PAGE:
Tuesday also marked the reception hosted by Lamont and the Department of Earth and Environmental Sciences for those of our alumni, students, staff, and friends who were at the AGU meeting. Judging by the attendance, the enthusiasm of those who came, and the long time that many lingered after the bars were closed and moved from the room, the reception was a great success. To all who attended, please join me in thanking Stacey Vassallo for finding a suitable location for the event and making all of the arrangements.
At AGU’s Honors Ceremony on Wednesday evening, three Lamont and DEES alumni were honored as Fellows of AGU: Arthur Frankel (now at the U.S. Geological Survey), Walter Smith (now at NOAA), and Youxue Zhang (now at the University of Michigan). Also named a Fellow at that ceremony was Upmanu Lall, a member of the faculty of the Earth Institute and Director of the Columbia Water Center. All new AGU Fellows were congratulated on the stage of the convention center’s auditorium by AGU President-elect Robin Bell. In addition, former Lamont Postdoctoral Research Scientist Don Forsyth received the Maurice Ewing Medal, named for Lamont’s founding Director and jointly awarded by AGU and the U.S. Navy, and former DEES Assistant Professor Tiffany Shaw received AGU’s Macelwane Medal.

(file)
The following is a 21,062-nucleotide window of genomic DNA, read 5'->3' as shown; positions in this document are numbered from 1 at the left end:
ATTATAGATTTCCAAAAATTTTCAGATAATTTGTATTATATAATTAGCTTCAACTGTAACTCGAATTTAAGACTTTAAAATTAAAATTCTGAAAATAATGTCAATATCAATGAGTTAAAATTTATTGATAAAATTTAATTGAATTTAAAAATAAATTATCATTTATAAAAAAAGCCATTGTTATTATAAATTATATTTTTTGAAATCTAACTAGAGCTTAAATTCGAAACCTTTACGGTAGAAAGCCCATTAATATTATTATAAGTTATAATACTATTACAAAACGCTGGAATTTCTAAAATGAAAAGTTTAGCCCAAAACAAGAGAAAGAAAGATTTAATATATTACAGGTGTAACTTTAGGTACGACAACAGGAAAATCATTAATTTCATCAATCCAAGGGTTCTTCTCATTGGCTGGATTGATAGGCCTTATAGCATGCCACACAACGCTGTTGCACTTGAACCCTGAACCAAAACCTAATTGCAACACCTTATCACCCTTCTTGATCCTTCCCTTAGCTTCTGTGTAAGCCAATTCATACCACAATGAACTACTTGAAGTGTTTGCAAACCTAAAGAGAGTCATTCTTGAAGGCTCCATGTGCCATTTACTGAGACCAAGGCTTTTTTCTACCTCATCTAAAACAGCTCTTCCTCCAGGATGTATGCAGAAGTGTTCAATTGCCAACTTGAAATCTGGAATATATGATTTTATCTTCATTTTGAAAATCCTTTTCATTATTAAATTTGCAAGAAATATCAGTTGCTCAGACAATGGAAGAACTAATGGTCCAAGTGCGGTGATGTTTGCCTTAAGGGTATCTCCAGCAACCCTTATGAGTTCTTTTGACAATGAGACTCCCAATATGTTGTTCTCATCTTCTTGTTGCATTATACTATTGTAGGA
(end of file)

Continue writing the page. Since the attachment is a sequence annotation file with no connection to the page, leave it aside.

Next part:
Yesterday, Lamont’s web site gained a Rebecca Fowler interview with Billy D’Andrea on his plans to collect sediment cores next year from the floors of lakes on Easter Island to study the paleoclimate of the region and its relation to the rise and decline of the Rapa Nui culture on the island (http://www.ldeo.columbia.edu/news-events/how-can-changing-climate-affect-civilization). Billy’s research project is being supported by Lamont’s Center for Climate and Life.
Several Lamont scientists were featured in media stories this week. Vicki Ferrini’s bathymetric survey of the young Hunga Tonga-Hunga Ha’apai island in Tonga – born through submarine volcanic eruptions in late 2014, a possible analogue to volcanic features on Mars, and the subject of a press briefing at AGU on Monday – featured in an article in National Geographic on Monday (https://news.nationalgeographic.com/2017/12/new-island-tonga-volcanoes-survive-longer-than-expected-science/) and Newsweek one day later (http://www.newsweek.com/hunga-tonga-new-volcanic-pacific-island-gives-nasa-glimpse-life-mars-745171). On Tuesday, the BBC covered an AGU presentation by Scott LaPoint reporting that adult golden eagles are unable to adapt their migration pattern to climate-driven changes in food availability (http://www.bbc.com/news/science-environment-42318555). On Wednesday, PBS NewsHour posted a Miles O’Brien television interview of Park Williams and Radley Horton on the role of climate change in the frequency and severity of California wildfires (https://www.pbs.org/newshour/show/climate-change-is-part-of-californias-perfect-recipe-for-intense-wildfire).
For everyone still at AGU today, may your return home proceed safely and on schedule.